I have been in Boston the past week, and while visiting Faneuil Hall, my family noticed a storefront sign that felt familiar, shown at right.
Faneuil Hall is a nearly three-hundred-year-old building that a rich merchant, Peter Faneuil, had built to house various merchants. This “Cradle of Liberty” was a meeting location for patriots in the years before the Revolutionary War. Atop the Faneuil Hall is/was a golden weathervane in the shape of a grasshopper, apparently a good luck imitation of the grasshopper weathervane above the Royal Exchange in London.
Which brings us to the storefront name, Grasshopper Creamery. The restaurant itself is gone now; I assume this place sold ice cream and fudge or something similar to tourists like me. I have no idea why it is gone, but I suspect it was not because of intellectual property infringement.
The storefront sign font clearly is the Disney font. Or a Disney font. My wife immediately said, “hey, that looks like Disney’s lettering” when she saw the sign. And it does. The A, S, and E in the word signs look very similar.
So, is this trademark infringement? Probably not. Without doing something more, trademark rights do not attach to a font set, and they do not attach to particular letters such that the use of a similar font on other letters would constitute trademark infringement. In other words, Disney’s use of the above trademark for ice cream and other food services would not create such strong rights that it could leverage them against a company with an entirely different name like GRASSHOPPER.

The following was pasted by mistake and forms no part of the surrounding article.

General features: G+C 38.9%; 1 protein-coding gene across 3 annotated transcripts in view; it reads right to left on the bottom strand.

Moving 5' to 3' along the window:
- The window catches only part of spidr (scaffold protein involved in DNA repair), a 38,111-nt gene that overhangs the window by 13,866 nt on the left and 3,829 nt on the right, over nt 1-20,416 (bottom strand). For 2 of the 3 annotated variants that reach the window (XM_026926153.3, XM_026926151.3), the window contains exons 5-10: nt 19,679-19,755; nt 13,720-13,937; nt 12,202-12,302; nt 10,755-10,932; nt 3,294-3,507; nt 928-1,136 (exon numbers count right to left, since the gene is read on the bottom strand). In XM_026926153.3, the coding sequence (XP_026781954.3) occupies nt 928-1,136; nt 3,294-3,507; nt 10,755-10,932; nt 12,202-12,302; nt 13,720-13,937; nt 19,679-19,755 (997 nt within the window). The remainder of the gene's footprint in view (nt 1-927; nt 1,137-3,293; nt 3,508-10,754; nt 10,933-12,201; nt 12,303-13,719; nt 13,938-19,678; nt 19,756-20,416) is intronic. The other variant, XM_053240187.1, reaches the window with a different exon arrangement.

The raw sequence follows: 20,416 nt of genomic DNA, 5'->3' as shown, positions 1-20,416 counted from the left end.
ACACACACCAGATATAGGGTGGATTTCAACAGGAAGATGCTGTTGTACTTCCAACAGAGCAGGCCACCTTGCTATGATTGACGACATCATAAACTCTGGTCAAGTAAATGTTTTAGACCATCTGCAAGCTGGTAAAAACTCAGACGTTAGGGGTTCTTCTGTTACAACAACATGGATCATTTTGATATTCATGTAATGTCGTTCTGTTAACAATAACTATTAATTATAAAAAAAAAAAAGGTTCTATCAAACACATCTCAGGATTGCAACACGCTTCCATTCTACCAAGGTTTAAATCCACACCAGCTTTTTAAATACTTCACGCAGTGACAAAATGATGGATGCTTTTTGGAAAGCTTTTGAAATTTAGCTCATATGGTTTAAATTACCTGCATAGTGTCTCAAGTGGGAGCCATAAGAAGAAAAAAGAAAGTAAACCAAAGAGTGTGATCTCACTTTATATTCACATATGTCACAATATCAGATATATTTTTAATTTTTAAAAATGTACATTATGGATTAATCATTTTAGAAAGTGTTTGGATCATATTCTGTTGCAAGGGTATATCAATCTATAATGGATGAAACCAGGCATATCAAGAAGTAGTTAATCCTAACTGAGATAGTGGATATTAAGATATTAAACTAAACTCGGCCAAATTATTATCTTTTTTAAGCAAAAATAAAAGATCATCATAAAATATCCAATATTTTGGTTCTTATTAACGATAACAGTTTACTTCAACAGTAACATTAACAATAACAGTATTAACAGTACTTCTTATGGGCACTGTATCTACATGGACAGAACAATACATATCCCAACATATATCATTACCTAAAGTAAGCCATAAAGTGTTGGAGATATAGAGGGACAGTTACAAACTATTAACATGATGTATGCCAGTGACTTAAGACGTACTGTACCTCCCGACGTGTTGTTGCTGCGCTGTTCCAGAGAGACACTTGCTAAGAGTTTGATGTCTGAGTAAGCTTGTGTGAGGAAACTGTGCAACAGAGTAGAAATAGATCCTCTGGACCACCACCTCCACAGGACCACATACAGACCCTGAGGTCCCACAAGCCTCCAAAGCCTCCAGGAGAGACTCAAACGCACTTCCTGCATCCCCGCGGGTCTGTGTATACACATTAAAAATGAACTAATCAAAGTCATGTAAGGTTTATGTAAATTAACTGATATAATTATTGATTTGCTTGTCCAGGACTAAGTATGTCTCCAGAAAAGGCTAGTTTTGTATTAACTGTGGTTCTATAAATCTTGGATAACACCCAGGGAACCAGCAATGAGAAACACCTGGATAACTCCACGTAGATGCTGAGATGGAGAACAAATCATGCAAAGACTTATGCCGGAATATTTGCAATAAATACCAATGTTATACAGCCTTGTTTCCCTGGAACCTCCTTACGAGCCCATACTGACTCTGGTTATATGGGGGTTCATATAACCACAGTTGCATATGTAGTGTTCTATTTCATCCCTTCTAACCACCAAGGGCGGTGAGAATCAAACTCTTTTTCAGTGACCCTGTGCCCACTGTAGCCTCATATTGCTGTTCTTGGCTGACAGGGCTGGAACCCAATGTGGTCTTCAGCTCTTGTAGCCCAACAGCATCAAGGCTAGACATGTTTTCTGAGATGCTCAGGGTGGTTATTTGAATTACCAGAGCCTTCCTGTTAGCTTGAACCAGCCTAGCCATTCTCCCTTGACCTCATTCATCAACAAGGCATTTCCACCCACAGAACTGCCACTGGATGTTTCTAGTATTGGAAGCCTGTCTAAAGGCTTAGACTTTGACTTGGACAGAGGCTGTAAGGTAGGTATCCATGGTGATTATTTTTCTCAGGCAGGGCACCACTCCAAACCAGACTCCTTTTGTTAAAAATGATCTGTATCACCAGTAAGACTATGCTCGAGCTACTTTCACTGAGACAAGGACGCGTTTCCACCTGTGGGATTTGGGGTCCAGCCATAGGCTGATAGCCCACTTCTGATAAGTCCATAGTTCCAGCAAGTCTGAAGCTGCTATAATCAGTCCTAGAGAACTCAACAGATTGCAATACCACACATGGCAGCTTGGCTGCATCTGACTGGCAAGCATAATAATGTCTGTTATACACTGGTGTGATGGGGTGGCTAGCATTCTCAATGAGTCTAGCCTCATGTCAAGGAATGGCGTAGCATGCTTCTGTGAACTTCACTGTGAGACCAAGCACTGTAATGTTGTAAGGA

But, is it copyright infringement? This question is tougher to answer. To be clear, using a font for ten letters (WALT DISNEY) does not create ownership rights in a full set of 26 letters scripted in that font. In fact, using a font for ten letters as a name (like WALT DISNEY) does not even create copyright rights in that name, because copyright protection cannot substitute in short phrases in names.
Then is there any infringement, any protection at all? Potentially. Typographers can and do protect fonts with copyright. When an artist develops a new font, he or she can protect it and can register it for official protection with the US Copyright Office. This gives the artist strong rights and makes it much easier to license to typesetters, printers, artists, and software companies. Disney may have done this with its font. If so, it alone would have the right to use those protected letters, and it alone would have the right to license the use of those letters. In some cases, fair use can allow permissive use, but those circumstances are specialized, limited, and almost certainly would not cover storefront signage for a commercial enterprise. I am not certain as to whether Disney did copyright its font set, so this question remains unanswered in my book.